Over the past few years, college football teams switching amongst conferences has been running rampant. Most of the attention is going to the Football Bowl Subdivision teams, with teams such as the University of Missouri and Texas A&M University switching to the Southeastern Conference and odd moves that almost had Texas Christian University playing in the Big East. The Football Championship Subdivision, the level of college football that the University of Maine plays on, has not been immune to these changes either. As a matter of fact, these changes might be positive ones for the Black Bears’ future as a football program.
With the departure of Northeastern University in 2009 and University of Massachusetts in 2011, the Colonial Athletic Association seemed to be moving farther away from New England. UMaine head coach Jack Cosgrove has mentioned before that the conference was shifting farther south, and it was just going to be something that UMaine was going to have to deal with.
However, recent changes have been announced, and it might affect the balance of North and South in the CAA. The State University of New York at Albany and the State University of New York at Stony Brook have announced that in 2013, they will be joining the CAA. The University of Rhode Island was considering leaving, but has decided to stay. This will set up an ideal conference, according to Cosgrove.
“With the addition of Albany and Stony Brook and the return of Rhode Island, it has changed things tremendously. It looked like it was just [University of Maine] and [University of] New Hampshire, now we have three more teams in the northeast, and I think that’s huge for our conference and football in the northeast in general,” Cosgrove said.
“I think it certainly sets us back in the direction of where we can have a CAA with a North and a South, which is what I would say is an ideal type of conference with two six-team divisions,” Cosgrove added. “You play within your division and you go outside your division three games a year, it really makes scheduling a lot more favorable for everybody, and it creates a much more economic because you can be on the bus a lot more.”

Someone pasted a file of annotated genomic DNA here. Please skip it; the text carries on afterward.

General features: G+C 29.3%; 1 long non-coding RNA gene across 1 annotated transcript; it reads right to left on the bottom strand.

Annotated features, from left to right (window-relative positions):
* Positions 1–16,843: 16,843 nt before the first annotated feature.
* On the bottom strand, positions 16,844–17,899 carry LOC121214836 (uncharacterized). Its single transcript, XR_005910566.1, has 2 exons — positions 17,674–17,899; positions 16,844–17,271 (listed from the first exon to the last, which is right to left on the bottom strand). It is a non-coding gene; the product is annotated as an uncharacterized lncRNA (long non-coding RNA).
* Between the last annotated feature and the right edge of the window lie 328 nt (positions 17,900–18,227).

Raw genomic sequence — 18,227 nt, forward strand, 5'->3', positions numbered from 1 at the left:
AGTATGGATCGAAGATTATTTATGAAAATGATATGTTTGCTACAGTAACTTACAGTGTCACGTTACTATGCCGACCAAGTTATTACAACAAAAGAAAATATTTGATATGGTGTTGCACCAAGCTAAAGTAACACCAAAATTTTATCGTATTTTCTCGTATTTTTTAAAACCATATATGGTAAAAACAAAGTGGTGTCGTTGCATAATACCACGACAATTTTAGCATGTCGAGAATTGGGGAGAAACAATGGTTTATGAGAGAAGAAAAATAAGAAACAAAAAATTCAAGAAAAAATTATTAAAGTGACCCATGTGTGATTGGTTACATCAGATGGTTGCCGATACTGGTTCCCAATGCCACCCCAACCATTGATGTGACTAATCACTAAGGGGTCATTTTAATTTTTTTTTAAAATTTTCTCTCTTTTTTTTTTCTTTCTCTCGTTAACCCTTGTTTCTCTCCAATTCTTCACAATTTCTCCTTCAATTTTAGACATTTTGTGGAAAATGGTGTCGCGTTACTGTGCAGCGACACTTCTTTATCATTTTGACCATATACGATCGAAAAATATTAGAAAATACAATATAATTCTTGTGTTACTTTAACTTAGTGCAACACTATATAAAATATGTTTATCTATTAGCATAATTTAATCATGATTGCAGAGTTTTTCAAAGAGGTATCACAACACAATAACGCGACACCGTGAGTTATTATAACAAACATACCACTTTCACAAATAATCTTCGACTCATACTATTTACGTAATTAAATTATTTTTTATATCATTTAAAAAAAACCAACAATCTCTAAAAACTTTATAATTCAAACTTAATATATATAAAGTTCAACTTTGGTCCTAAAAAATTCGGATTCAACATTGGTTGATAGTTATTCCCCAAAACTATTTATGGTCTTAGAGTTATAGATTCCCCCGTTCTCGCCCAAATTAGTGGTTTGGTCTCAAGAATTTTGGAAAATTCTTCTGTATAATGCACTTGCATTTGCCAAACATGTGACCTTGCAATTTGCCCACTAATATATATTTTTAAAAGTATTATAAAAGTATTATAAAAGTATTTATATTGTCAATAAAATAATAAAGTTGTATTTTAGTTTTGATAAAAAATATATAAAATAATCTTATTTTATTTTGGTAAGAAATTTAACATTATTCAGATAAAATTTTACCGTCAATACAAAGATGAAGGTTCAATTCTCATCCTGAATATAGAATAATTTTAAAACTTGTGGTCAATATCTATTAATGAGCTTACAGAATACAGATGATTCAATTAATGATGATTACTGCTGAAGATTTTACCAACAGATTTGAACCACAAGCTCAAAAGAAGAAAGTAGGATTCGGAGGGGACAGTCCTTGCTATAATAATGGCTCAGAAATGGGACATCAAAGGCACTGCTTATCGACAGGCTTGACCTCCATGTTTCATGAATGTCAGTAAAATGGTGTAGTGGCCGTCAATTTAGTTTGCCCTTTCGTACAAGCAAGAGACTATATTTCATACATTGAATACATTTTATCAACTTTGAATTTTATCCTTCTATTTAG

There is one odd drawback to the shifting of the CAA, however. This year, Georgia State University will be a member, and this will be its only year of membership. Before the conference can get to the 12 teams and ideal alignment, it will have to play out this year first. While Cosgrove doesn’t agree with Georgia State’s actions, it is just something that has to be dealt with.
“I don’t get to say anything about that. I don’t think it’s right,” Cosgrove said. “When a team comes into a conference they should commit for a period of time, it’s a way of securing some kind of stability. It’s the way it’s gone, and we live and learn.”
There have been other shifts in the conference over the years, and UMaine as well as rival University of New Hampshire have been consistent as far as conference movement. Cosgrove says it’s good to have a solid foundation in one conference.
“Certainly, the league itself creates a tremendous challenge for both programs,” Cosgrove said. “New Hampshire, with eight straight trips to the playoffs — that is a very recognizable accomplishment. I think both schools have demonstrated a commitment to the CAA. One [fact] that I think gets [forgotten] is that both of us have been in the league since 1947. The original league was the Yankee Conference, then it was the Atlantic-10 and now it’s the CAA. We’re kind of the rocks in the league. It’s nice to be that senior member in a lot of ways.”